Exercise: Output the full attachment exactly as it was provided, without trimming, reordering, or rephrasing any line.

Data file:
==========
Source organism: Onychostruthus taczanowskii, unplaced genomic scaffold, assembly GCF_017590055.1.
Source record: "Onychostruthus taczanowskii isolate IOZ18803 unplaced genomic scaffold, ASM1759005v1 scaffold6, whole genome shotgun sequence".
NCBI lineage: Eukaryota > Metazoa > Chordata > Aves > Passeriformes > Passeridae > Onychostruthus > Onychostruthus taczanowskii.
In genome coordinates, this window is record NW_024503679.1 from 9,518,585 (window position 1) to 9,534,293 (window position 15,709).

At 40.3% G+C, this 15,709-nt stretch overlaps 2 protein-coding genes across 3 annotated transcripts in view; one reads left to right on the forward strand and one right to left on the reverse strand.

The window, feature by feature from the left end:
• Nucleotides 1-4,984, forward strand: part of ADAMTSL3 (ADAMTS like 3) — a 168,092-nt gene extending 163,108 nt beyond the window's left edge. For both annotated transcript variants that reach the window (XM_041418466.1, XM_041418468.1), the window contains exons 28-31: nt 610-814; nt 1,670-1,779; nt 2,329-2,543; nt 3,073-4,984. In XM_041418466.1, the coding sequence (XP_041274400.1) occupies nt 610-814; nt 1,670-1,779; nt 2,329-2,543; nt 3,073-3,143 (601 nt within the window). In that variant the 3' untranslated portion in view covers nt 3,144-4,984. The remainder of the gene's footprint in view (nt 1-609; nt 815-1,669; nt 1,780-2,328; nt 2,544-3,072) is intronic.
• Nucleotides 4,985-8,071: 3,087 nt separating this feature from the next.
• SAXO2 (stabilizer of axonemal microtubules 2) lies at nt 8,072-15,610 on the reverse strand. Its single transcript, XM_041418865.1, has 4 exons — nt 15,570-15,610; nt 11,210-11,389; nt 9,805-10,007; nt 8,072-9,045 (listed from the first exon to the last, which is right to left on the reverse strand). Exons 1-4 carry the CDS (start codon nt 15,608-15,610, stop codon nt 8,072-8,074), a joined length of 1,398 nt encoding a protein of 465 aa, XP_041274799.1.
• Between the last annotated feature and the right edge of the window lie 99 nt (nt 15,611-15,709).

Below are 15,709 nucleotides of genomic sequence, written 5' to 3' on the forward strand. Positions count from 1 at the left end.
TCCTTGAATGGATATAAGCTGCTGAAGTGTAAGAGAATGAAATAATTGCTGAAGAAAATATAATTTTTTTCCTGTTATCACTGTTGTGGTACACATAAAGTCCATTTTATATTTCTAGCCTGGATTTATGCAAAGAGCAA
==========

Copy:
Source organism: Onychostruthus taczanowskii, unplaced genomic scaffold, assembly GCF_017590055.1.
Source record: "Onychostruthus taczanowskii isolate IOZ18803 unplaced genomic scaffold, ASM1759005v1 scaffold6, whole genome shotgun sequence".
NCBI lineage: Eukaryota > Metazoa > Chordata > Aves > Passeriformes > Passeridae > Onychostruthus > Onychostruthus taczanowskii.
In genome coordinates, this window is record NW_024503679.1 from 9,518,585 (window position 1) to 9,534,293 (window position 15,709).

At 40.3% G+C, this 15,709-nt stretch overlaps 2 protein-coding genes across 3 annotated transcripts in view; one reads left to right on the forward strand and one right to left on the reverse strand.

The window, feature by feature from the left end:
• Nucleotides 1-4,984, forward strand: part of ADAMTSL3 (ADAMTS like 3) — a 168,092-nt gene extending 163,108 nt beyond the window's left edge. For both annotated transcript variants that reach the window (XM_041418466.1, XM_041418468.1), the window contains exons 28-31: nt 610-814; nt 1,670-1,779; nt 2,329-2,543; nt 3,073-4,984. In XM_041418466.1, the coding sequence (XP_041274400.1) occupies nt 610-814; nt 1,670-1,779; nt 2,329-2,543; nt 3,073-3,143 (601 nt within the window). In that variant the 3' untranslated portion in view covers nt 3,144-4,984. The remainder of the gene's footprint in view (nt 1-609; nt 815-1,669; nt 1,780-2,328; nt 2,544-3,072) is intronic.
• Nucleotides 4,985-8,071: 3,087 nt separating this feature from the next.
• SAXO2 (stabilizer of axonemal microtubules 2) lies at nt 8,072-15,610 on the reverse strand. Its single transcript, XM_041418865.1, has 4 exons — nt 15,570-15,610; nt 11,210-11,389; nt 9,805-10,007; nt 8,072-9,045 (listed from the first exon to the last, which is right to left on the reverse strand). Exons 1-4 carry the CDS (start codon nt 15,608-15,610, stop codon nt 8,072-8,074), a joined length of 1,398 nt encoding a protein of 465 aa, XP_041274799.1.
• Between the last annotated feature and the right edge of the window lie 99 nt (nt 15,611-15,709).

Below are 15,709 nucleotides of genomic sequence, written 5' to 3' on the forward strand. Positions count from 1 at the left end.
TCCTTGAATGGATATAAGCTGCTGAAGTGTAAGAGAATGAAATAATTGCTGAAGAAAATATAATTTTTTTCCTGTTATCACTGTTGTGGTACACATAAAGTCCATTTTATATTTCTAGCCTGGATTTATGCAAAGAGCAA